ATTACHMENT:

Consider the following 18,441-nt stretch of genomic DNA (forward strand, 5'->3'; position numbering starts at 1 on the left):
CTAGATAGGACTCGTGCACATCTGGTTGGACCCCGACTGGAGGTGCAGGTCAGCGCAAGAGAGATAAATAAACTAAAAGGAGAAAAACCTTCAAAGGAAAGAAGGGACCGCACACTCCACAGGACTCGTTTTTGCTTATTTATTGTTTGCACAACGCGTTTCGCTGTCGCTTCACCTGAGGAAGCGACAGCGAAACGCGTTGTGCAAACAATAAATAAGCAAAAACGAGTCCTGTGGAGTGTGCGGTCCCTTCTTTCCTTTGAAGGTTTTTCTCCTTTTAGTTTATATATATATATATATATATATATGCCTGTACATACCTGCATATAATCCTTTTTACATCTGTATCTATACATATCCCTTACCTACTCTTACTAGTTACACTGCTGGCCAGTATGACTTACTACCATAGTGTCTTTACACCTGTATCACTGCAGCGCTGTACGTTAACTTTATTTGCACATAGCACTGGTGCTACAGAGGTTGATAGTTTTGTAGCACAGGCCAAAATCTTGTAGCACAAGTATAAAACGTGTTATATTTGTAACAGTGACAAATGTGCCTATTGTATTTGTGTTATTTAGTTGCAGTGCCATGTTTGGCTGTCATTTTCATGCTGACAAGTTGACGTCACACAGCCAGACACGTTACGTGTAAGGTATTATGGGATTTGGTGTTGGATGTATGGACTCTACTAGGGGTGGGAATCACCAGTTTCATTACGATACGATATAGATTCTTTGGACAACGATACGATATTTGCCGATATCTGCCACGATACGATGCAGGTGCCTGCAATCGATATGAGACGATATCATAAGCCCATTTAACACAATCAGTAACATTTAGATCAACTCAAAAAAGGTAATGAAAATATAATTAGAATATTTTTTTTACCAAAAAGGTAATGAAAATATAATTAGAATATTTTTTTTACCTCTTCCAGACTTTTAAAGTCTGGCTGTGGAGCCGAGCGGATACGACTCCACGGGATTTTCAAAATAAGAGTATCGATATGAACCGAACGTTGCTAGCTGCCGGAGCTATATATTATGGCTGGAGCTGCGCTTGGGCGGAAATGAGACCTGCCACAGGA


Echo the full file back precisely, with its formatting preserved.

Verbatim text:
Consider the following 18,441-nt stretch of genomic DNA (forward strand, 5'->3'; position numbering starts at 1 on the left):
CTAGATAGGACTCGTGCACATCTGGTTGGACCCCGACTGGAGGTGCAGGTCAGCGCAAGAGAGATAAATAAACTAAAAGGAGAAAAACCTTCAAAGGAAAGAAGGGACCGCACACTCCACAGGACTCGTTTTTGCTTATTTATTGTTTGCACAACGCGTTTCGCTGTCGCTTCACCTGAGGAAGCGACAGCGAAACGCGTTGTGCAAACAATAAATAAGCAAAAACGAGTCCTGTGGAGTGTGCGGTCCCTTCTTTCCTTTGAAGGTTTTTCTCCTTTTAGTTTATATATATATATATATATATATATGCCTGTACATACCTGCATATAATCCTTTTTACATCTGTATCTATACATATCCCTTACCTACTCTTACTAGTTACACTGCTGGCCAGTATGACTTACTACCATAGTGTCTTTACACCTGTATCACTGCAGCGCTGTACGTTAACTTTATTTGCACATAGCACTGGTGCTACAGAGGTTGATAGTTTTGTAGCACAGGCCAAAATCTTGTAGCACAAGTATAAAACGTGTTATATTTGTAACAGTGACAAATGTGCCTATTGTATTTGTGTTATTTAGTTGCAGTGCCATGTTTGGCTGTCATTTTCATGCTGACAAGTTGACGTCACACAGCCAGACACGTTACGTGTAAGGTATTATGGGATTTGGTGTTGGATGTATGGACTCTACTAGGGGTGGGAATCACCAGTTTCATTACGATACGATATAGATTCTTTGGACAACGATACGATATTTGCCGATATCTGCCACGATACGATGCAGGTGCCTGCAATCGATATGAGACGATATCATAAGCCCATTTAACACAATCAGTAACATTTAGATCAACTCAAAAAAGGTAATGAAAATATAATTAGAATATTTTTTTTACCAAAAAGGTAATGAAAATATAATTAGAATATTTTTTTTACCTCTTCCAGACTTTTAAAGTCTGGCTGTGGAGCCGAGCGGATACGACTCCACGGGATTTTCAAAATAAGAGTATCGATATGAACCGAACGTTGCTAGCTGCCGGAGCTATATATTATGGCTGGAGCTGCGCTTGGGCGGAAATGAGACCTGCCACAGGA